Something more compelling comes to us with the three-minute and one-second TV Safe Lines. This shows us some of the replacement scenes shot for TV broadcast and also depicts the discussions that resulted in the “safe” language. “Lines” turns into a surprisingly fascinating short, as it shows the challenges that come with this territory.
Everyone Hates Michael Cera. The six-minute and 43-second clip concentrates on the alleged animosity everyone on the film felt toward Cera. A similar piece showed up on Knocked Up. While it doesn’t fool anyone, of course, it’s still reasonably funny.
Actual behind the scenes material appears during the On-Set Diaries. This 17-minute and 44-second collection offers plenty of images from the set, as we watch various aspects of the production. There’s more joking around than usual for this kind of material, so don’t expect tons of cinematic insights. Nonetheless, it presents enough cool glimpses of the shoot to become worthwhile.
Next comes The Music of Superbad, a 13-minute and seven-second featurette. It presents notes from musicians Catfish Collins, Bernie Worrell, Jabo Starks, Clyde Stubblefield and Bootsy Collins. They tell us a little about their past work and the film’s music. It’s not a terribly substantial piece, but it’s good to see all these legends play together.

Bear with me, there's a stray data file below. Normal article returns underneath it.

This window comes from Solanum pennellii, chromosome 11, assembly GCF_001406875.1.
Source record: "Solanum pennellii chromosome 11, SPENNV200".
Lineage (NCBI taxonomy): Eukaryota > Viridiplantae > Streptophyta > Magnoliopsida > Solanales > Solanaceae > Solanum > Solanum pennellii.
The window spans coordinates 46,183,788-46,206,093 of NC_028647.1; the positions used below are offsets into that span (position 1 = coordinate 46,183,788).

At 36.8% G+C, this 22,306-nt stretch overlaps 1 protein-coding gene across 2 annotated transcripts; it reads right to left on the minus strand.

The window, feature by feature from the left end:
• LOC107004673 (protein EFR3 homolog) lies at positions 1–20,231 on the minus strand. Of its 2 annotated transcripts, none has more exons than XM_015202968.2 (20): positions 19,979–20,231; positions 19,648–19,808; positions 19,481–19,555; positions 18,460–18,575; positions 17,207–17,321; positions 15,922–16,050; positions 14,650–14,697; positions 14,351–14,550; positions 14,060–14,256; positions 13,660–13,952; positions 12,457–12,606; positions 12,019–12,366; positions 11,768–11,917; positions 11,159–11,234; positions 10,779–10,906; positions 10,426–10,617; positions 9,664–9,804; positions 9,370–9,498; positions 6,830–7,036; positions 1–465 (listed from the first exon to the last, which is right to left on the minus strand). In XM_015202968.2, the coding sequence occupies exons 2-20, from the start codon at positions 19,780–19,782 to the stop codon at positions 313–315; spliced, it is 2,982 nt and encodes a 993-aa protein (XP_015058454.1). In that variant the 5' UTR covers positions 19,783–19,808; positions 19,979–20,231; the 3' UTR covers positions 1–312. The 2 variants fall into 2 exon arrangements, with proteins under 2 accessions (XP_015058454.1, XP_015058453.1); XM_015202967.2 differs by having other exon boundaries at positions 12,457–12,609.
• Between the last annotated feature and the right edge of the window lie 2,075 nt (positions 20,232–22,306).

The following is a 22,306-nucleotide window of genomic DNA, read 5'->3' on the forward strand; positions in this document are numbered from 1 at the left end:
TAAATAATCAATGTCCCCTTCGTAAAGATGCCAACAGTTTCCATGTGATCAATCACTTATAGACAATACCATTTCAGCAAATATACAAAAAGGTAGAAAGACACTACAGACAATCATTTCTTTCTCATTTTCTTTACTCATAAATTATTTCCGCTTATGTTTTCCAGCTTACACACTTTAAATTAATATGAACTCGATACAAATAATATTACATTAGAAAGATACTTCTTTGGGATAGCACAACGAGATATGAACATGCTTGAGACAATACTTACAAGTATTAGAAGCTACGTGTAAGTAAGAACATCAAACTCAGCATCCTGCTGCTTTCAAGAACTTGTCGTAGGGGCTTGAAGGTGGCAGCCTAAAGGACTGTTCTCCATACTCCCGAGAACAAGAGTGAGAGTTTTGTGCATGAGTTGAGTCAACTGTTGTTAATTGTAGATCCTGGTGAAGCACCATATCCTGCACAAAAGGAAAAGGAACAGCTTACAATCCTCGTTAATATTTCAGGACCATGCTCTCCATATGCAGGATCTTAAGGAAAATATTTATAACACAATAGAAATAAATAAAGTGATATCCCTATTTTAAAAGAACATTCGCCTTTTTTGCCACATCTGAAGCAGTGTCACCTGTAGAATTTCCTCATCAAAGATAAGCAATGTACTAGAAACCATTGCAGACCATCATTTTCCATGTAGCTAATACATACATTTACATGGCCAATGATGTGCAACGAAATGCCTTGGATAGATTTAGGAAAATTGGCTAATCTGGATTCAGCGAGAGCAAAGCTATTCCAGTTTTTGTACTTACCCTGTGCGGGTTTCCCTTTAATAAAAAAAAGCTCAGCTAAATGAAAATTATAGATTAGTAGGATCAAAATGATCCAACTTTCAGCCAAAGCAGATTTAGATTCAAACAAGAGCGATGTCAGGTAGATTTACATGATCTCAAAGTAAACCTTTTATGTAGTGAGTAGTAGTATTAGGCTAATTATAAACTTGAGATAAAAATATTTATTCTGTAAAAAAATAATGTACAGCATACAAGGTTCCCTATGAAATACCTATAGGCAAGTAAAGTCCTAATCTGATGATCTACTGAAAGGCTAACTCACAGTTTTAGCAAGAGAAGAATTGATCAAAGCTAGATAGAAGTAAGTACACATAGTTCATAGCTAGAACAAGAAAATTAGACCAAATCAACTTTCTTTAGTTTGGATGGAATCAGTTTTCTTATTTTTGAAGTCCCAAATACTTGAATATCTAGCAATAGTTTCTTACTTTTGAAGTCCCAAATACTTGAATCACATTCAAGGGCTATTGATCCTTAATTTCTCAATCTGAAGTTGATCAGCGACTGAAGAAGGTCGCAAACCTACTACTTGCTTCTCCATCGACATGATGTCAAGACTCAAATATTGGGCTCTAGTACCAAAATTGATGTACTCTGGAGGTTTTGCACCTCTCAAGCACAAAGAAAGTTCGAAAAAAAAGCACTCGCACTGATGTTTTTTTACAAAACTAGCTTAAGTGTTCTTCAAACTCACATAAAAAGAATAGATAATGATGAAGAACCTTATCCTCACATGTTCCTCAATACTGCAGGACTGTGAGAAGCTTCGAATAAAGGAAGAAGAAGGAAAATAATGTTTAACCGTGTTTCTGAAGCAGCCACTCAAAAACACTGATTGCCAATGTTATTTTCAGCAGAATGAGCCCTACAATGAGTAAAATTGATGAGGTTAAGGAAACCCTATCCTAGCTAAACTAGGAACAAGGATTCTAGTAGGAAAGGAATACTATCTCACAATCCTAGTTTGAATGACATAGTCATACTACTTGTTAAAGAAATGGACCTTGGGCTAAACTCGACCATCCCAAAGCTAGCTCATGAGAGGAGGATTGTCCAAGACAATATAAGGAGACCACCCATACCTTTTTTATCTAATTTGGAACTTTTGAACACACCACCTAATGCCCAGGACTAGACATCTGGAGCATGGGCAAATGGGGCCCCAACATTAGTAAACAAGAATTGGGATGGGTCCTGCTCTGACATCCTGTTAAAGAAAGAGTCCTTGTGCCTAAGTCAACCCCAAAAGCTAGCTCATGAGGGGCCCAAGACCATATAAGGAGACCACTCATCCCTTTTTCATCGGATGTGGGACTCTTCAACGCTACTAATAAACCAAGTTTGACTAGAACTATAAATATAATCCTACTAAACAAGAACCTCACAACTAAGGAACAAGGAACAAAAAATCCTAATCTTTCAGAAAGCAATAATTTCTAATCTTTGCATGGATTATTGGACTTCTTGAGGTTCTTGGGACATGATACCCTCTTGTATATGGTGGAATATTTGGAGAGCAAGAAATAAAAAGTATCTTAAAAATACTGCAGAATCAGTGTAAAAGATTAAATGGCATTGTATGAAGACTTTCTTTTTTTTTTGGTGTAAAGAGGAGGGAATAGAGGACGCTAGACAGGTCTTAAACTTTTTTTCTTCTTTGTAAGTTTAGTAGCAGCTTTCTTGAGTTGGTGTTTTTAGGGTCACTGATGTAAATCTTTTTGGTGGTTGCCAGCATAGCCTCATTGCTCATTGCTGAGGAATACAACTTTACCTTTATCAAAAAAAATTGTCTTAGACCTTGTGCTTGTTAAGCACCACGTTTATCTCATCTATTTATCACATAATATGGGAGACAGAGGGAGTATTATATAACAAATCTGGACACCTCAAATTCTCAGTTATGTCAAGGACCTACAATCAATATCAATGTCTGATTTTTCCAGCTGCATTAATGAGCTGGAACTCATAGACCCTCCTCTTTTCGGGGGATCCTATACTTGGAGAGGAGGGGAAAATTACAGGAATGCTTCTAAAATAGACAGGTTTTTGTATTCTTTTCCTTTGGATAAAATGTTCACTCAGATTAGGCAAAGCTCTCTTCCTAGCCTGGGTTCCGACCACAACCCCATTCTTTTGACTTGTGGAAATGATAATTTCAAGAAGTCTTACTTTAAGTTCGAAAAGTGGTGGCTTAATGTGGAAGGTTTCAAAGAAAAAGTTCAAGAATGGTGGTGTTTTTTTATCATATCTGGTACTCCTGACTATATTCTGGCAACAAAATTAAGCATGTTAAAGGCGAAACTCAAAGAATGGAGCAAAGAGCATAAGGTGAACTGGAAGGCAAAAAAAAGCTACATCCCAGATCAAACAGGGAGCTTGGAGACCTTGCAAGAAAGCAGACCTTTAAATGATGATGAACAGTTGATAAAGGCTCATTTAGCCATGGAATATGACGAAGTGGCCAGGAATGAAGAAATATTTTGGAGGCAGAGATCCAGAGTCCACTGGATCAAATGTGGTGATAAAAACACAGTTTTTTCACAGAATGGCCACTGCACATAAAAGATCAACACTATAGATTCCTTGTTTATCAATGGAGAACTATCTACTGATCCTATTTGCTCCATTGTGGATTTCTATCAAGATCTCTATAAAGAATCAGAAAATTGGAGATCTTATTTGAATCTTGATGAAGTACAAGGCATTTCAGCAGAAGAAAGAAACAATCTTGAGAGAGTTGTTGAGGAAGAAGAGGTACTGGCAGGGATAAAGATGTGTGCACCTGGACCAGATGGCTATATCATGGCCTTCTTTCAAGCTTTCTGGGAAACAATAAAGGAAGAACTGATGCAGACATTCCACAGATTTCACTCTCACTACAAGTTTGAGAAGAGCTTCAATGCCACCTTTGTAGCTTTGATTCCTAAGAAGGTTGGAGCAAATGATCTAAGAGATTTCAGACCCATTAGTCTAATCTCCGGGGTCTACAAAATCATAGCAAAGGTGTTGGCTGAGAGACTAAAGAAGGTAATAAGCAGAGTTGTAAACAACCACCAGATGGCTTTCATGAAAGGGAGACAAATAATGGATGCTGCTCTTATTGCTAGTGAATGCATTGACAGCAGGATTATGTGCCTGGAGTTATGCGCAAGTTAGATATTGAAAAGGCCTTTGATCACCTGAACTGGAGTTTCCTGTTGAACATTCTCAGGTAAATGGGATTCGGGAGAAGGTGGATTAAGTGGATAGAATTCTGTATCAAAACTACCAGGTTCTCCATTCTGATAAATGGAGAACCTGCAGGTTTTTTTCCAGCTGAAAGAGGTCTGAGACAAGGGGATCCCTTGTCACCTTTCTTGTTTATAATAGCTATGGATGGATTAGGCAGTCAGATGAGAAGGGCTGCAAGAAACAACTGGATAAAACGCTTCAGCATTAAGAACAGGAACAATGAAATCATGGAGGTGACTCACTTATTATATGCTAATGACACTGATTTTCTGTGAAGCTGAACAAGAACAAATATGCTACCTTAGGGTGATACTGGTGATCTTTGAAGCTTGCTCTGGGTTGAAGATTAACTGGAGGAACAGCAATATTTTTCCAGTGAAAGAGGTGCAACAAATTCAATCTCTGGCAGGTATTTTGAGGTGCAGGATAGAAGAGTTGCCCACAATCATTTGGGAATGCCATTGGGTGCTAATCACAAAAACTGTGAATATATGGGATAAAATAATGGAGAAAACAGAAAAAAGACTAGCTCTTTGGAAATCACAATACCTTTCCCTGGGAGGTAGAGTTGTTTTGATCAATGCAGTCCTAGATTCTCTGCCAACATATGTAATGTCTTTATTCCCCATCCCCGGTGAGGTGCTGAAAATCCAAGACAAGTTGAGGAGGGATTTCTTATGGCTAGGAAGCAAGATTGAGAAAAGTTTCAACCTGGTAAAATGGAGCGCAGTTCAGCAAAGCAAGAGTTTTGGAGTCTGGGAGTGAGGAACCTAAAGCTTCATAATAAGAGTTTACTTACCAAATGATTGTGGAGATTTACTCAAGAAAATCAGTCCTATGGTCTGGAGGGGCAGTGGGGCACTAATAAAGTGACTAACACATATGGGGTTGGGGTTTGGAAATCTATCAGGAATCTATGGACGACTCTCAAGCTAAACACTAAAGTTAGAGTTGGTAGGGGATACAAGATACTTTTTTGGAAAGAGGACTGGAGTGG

We head back to fake negativity with the three-minute and 30-second Press Junket Meltdown. Hill and Cera go off after a series of antagonistic questions. The short offers mild amusement at best.
Finally, we get an advance look at 2008’s Pineapple Express First Look. The four-minute and 26-second clip simply shows one scene from the film; it features Rogen and James Franco. Though out of context, it’s amusing and sets the stage for the flick well.
The disc opens with an ad for Walk Hard: The Dewey Cox Story. This also appears in the Previews area along with clips for Talladega Nights, Reign Over Me, Vantage Point, Spider-Man 3, Ghost Rider, Resident Evil: Extinction, Close Encounters of the Third Kind Hostel Part II and upcoming Blu-Ray titles.
If you expect a deep, inspiring cinematic journey, don’t watch Superbad. If you want a crude but clever and often very funny romp, Superbad will be a fine choice. The Blu-ray presents decent picture and audio as well as a fun set of extras. This turns into a quality release for an amusing film.
To rate this film, visit the DVD review of SUPERBAD